I'll also keep playing outside and seeing what else I can capture. I'm fairly impressed that I can even get these but now want to start being a bit more creative with the shots.

Thanks again.
Scott
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Old 06-08-2016, 01:48 PM
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Atmos (Colin)
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I have found that with my camera (Nikon D700) it just goes down hill quickly after ISO 1600, dynamic range is reduced, becomes noisier but doesn't actually improve the image itself. Sometimes what shows on the back of the camera is not a good indication of what is actually in the image. I have found that at ISO 800&1600 my camera (30s images with a 24-120mm @35mm @F/4) do not look crash hot but far better after some processing. This in comparison to ISO6400 images which look great on the back of the camera but not so much when processing.

I have found that a good website is http://www.sensorgen.info/ , it may not always been 100% accurate with results but they're close enough to give an indication.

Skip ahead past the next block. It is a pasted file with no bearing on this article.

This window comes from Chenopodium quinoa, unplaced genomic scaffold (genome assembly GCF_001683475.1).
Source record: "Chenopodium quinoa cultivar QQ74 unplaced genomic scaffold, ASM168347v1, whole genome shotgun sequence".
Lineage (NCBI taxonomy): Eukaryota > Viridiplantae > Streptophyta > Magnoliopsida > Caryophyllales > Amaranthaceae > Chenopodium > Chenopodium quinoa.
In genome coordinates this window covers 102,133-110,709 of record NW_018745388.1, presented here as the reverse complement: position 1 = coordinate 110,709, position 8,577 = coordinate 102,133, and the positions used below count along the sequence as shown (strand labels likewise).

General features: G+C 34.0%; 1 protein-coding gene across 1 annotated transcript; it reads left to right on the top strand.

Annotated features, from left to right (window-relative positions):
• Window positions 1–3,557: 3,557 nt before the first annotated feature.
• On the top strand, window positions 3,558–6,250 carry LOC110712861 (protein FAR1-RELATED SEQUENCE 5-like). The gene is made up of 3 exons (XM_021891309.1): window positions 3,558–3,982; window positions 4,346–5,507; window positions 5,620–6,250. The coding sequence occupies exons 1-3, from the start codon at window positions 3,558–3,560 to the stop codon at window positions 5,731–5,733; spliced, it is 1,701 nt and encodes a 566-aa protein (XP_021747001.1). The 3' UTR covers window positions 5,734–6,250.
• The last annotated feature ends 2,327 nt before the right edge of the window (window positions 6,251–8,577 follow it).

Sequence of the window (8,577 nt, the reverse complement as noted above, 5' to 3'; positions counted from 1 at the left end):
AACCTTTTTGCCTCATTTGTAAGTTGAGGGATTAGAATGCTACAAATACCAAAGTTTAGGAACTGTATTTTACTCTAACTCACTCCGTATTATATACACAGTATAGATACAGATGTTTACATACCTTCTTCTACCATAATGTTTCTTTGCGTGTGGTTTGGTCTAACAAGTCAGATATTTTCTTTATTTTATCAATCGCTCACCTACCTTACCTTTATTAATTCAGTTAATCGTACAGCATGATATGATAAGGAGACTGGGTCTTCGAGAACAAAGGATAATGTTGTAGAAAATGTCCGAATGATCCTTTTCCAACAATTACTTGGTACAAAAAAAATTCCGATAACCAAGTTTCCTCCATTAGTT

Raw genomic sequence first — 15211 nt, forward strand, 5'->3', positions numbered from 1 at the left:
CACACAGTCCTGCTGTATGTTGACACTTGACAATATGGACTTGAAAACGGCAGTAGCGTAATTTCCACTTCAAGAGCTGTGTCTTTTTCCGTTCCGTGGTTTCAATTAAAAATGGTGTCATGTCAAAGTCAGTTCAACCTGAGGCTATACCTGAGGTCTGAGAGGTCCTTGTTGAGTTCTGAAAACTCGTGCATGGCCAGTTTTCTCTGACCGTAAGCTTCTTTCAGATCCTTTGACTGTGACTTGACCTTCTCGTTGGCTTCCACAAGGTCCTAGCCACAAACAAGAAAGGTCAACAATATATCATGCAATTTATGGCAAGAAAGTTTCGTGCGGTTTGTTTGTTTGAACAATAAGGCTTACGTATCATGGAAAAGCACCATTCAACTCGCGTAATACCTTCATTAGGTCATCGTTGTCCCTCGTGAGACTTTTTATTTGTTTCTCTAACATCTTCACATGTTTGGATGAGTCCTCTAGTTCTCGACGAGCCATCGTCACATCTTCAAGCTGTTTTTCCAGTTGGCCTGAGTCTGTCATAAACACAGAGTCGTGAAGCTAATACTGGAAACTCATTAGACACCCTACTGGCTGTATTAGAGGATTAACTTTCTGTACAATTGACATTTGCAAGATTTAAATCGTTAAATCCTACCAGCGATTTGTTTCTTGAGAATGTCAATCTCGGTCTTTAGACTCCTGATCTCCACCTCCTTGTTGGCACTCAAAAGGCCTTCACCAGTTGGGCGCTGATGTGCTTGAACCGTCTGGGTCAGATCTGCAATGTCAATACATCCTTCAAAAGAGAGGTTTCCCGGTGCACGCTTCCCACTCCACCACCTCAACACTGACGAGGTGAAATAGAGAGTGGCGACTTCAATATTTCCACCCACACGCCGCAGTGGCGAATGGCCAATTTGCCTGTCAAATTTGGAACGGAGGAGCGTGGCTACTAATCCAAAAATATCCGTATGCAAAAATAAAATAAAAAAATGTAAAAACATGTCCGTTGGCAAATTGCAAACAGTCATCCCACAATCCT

Your camera, http://www.sensorgen.info/PentaxKM.html

It shows that after ISO 800 you do not actually get an improvement in image quality, actually gets worse.
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Old 06-08-2016, 01:49 PM
Cimitar (Evan)
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Quote:
Originally Posted by Sconesbie View Post
I am still learning how to take star photos but I quite like these ones. Any assistance in how I can make them better is appreciated. Please use English terms only!!
Hi Scott, congrats on your first batch of images! You've got some great hidden detail in your images and with some extra processing it really begins to show. Hope you don't mind, I had a play with one of your images (#4) in an effort to draw out the detail via extra processing and see if there was a difference to the final result. The noise is beginning to show with the extra enhancements, but it just depends on how far you push the image. Generally speaking I used a combination of curves, layers and masks in photoshop, some automated astronomy enhancement plugins, enhanced the colour using LAB and soft light, and finally rotated your image to frame it with a different perspective (now peering into the core) and added a star spike. Included below is a rotated version of your image + the one I edited. Happy to explain further details if you have any questions.

Looking forward to seeing your next round of pics

Cheers, Evan
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Old 12-08-2016, 04:48 PM
Cimitar (Evan)
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Hi Scott, I'm back from my break and just processed your South looking (Carina Nebula) images. I decided to stitch the 2 together and this was the result. The processing brought out some good underlying signal that was evident in your images